Geology of the Newquay district : a brief explanation of the geological map Sheet 346 Newquay

Hollick, L.M.; Scrivener, R.C.; Burt, C.E.. 2014 Geology of the Newquay district : a brief explanation of the geological map Sheet 346 Newquay. Nottingham, UK, British Geological Survey, 42pp. (Explanation (England and Wales) Sheet, 346).

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This Sheet Explanation presents an account of the geology of the district covered by the Geological 1:50 000 Sheet 346 Newquay, published in 2012. The district is mainly underlain by Upper Palaeozoic rocks of Devonian age. These have undergone deformation in the Variscan Orogeny, a northward propagating mountain building event which commenced in the Devonian in this area, and are variably folded and faulted. Minor granite intrusions of latest Carboniferous to early Permian age occur near the coast and Cenozoic deposits are present locally around St Agnes, in the west. The regional strike in the district, and across the Cornish peninsula, is east–west, so coastal exposures afford a structural crosssection that is almost at right-angles to strike. Several notable early workers commented on aspects of the geology in the district, among them Borlase (1758), Conybeare (1817) and Sedgwick (1820), though the earliest detailed geological notes were published in 1839 by Sir Henry De la Beche, to accompany a geological map published in the same year. Further metalliferous lodes were added subsequently to De la Beche’s map by Sir W W Smyth (1858), and the work was republished in 1866. Survey at the same scale (1:10 560) by Clement Reid, J B Scrivenor and D A MacAlister was carried out around 1900–1905 and published in 1906 at a scale of 1:63 360. A reprint of the Newquay geological sheet, based predominantly on previous work, but converted to the modern 1:50 000 scale, was published in 1974.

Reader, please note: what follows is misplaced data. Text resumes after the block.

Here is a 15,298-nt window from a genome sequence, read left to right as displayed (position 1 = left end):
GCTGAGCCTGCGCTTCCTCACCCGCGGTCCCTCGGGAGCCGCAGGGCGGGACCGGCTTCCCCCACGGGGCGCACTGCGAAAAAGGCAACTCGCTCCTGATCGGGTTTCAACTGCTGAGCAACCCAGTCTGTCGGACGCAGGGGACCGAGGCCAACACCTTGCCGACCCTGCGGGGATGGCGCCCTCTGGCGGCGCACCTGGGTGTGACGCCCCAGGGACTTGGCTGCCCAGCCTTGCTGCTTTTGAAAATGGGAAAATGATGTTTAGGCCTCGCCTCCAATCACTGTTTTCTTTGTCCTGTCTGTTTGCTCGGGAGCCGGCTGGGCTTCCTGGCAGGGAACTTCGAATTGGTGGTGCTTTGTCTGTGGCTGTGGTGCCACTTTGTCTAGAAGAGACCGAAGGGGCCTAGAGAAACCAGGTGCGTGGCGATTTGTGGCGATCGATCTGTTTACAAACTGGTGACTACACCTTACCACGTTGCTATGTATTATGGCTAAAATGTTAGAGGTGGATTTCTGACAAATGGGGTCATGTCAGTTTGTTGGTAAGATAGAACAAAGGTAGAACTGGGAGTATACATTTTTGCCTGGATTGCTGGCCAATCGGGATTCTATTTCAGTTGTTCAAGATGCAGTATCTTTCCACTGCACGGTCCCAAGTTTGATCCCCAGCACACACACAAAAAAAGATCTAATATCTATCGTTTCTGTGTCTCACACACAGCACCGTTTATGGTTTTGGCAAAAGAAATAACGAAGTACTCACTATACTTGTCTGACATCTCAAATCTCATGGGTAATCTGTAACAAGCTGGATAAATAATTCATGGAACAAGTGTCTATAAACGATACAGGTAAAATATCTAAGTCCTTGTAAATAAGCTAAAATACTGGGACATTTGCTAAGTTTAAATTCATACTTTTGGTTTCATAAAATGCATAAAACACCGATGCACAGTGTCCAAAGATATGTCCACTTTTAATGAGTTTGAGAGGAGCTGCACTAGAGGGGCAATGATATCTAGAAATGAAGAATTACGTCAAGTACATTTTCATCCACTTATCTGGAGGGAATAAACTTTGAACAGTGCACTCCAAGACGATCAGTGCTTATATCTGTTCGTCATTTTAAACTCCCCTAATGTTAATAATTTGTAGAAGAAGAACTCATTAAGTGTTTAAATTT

Item Type: Publication - Book
ISBN: 9780852727522
Additional Information. Not used in RCUK Gateway to Research.: Available from the BGS Sales Desk Tel: 0115 936 3241 Fax: 0115 936 3488 email
Date made live: 11 Mar 2014 09:52 +0 (UTC)

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